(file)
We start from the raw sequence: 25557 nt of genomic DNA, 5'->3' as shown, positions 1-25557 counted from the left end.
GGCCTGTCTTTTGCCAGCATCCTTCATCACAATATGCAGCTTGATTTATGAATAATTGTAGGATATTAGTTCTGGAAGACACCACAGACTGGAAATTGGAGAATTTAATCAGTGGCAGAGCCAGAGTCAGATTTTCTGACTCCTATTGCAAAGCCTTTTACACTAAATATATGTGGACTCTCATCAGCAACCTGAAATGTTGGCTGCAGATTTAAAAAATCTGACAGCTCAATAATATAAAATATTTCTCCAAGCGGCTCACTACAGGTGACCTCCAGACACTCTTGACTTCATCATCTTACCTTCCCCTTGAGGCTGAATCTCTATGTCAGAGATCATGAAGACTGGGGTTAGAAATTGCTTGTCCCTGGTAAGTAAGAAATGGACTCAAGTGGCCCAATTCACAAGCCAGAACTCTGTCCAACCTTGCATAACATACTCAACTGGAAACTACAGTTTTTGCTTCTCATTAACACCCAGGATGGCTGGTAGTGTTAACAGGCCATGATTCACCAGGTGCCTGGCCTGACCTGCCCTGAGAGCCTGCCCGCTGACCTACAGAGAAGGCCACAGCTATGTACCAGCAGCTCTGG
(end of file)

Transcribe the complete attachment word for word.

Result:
We start from the raw sequence: 25557 nt of genomic DNA, 5'->3' as shown, positions 1-25557 counted from the left end.
GGCCTGTCTTTTGCCAGCATCCTTCATCACAATATGCAGCTTGATTTATGAATAATTGTAGGATATTAGTTCTGGAAGACACCACAGACTGGAAATTGGAGAATTTAATCAGTGGCAGAGCCAGAGTCAGATTTTCTGACTCCTATTGCAAAGCCTTTTACACTAAATATATGTGGACTCTCATCAGCAACCTGAAATGTTGGCTGCAGATTTAAAAAATCTGACAGCTCAATAATATAAAATATTTCTCCAAGCGGCTCACTACAGGTGACCTCCAGACACTCTTGACTTCATCATCTTACCTTCCCCTTGAGGCTGAATCTCTATGTCAGAGATCATGAAGACTGGGGTTAGAAATTGCTTGTCCCTGGTAAGTAAGAAATGGACTCAAGTGGCCCAATTCACAAGCCAGAACTCTGTCCAACCTTGCATAACATACTCAACTGGAAACTACAGTTTTTGCTTCTCATTAACACCCAGGATGGCTGGTAGTGTTAACAGGCCATGATTCACCAGGTGCCTGGCCTGACCTGCCCTGAGAGCCTGCCCGCTGACCTACAGAGAAGGCCACAGCTATGTACCAGCAGCTCTGG